If there is one issue which will decide our future to a greater extent than any other, it is climate policy. With that in mind, climate policy is high on the agenda of this Council meeting. Let me assure you that the Federal Government is fully committed to achieving agreement on an international climate protection convention in Copenhagen in December. As you know, the EU has already made the first moves here. We have undertaken to cut CO2 emissions by 20 percent by the year 2020. At that time we declared that we were prepared to reduce emissions even further, if other industrial countries and emerging economies were also to make an appropriate contribution.
International burden-sharing based on individual ability and the polluter-pays principle – that is the balance which must be achieved before the December climate conference in Copenhagen. That is a hard and ambitious enough task, I admit, but the solution must be found before the Copenhagen European Council.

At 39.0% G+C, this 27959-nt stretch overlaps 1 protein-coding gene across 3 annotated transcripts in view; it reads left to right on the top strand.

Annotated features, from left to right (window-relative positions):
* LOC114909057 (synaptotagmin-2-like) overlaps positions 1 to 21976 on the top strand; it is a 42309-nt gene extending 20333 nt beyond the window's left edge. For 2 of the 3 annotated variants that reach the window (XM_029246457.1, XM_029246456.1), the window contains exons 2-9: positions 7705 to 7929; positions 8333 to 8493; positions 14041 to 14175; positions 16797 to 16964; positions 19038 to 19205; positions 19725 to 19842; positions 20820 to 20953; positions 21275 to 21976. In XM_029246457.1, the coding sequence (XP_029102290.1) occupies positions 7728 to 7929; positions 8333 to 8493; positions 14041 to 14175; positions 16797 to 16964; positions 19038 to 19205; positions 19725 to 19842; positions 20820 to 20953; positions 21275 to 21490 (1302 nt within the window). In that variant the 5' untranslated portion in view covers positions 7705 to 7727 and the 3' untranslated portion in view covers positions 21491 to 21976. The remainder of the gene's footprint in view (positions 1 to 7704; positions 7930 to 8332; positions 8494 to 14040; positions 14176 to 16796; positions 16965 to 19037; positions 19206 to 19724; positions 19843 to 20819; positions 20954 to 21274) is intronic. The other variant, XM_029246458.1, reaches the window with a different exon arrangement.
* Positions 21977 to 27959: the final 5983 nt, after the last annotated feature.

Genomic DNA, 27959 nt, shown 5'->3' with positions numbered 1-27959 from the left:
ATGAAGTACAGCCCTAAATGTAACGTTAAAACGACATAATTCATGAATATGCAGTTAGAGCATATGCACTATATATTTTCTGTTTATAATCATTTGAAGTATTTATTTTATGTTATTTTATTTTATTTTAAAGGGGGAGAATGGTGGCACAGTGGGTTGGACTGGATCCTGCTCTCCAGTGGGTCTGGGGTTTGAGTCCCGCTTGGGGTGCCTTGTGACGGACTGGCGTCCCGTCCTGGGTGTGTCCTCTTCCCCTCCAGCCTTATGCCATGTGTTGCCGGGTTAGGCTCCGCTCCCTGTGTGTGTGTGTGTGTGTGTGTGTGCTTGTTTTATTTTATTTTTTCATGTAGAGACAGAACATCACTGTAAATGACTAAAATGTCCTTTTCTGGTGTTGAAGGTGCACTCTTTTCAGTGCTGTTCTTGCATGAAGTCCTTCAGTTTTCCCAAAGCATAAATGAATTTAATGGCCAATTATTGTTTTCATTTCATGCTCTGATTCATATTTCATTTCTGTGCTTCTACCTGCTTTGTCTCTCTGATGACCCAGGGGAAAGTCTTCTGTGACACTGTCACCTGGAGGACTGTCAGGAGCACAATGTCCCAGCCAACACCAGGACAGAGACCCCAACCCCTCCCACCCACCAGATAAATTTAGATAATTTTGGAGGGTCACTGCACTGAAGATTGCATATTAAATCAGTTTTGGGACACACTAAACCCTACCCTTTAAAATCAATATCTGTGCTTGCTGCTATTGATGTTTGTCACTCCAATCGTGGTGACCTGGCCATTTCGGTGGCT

Mr President, ladies and gentlemen, the major foreign-policy issues facing us can of course only be tackled together, in the EU – what strategic answer do we require, in particular, to the situation in Afghanistan and Pakistan? What can the EU do, not only to help stabilize the Middle East, but also perhaps to promote its peace process? How can we achieve effective cooperation with the new US Administration, one which doesn't only involve individual EU Member States, not only Germany, but above all the EU itself? How can we make that cooperation more efficient than it has been in the past?
We're playing our part. However, the task is – and let me underline this – to make sure that the EU as a whole becomes more effective and significant. We all know that no single Member State is able to tackle alone the global issues I've just mentioned. Let me remind you, ladies and gentlemen, that this was the reason behind the Lisbon Treaty. There was a basic realization that the nation states alone are not enough, that we need an EU which is more efficient and effective in many fields, and particularly in foreign policy.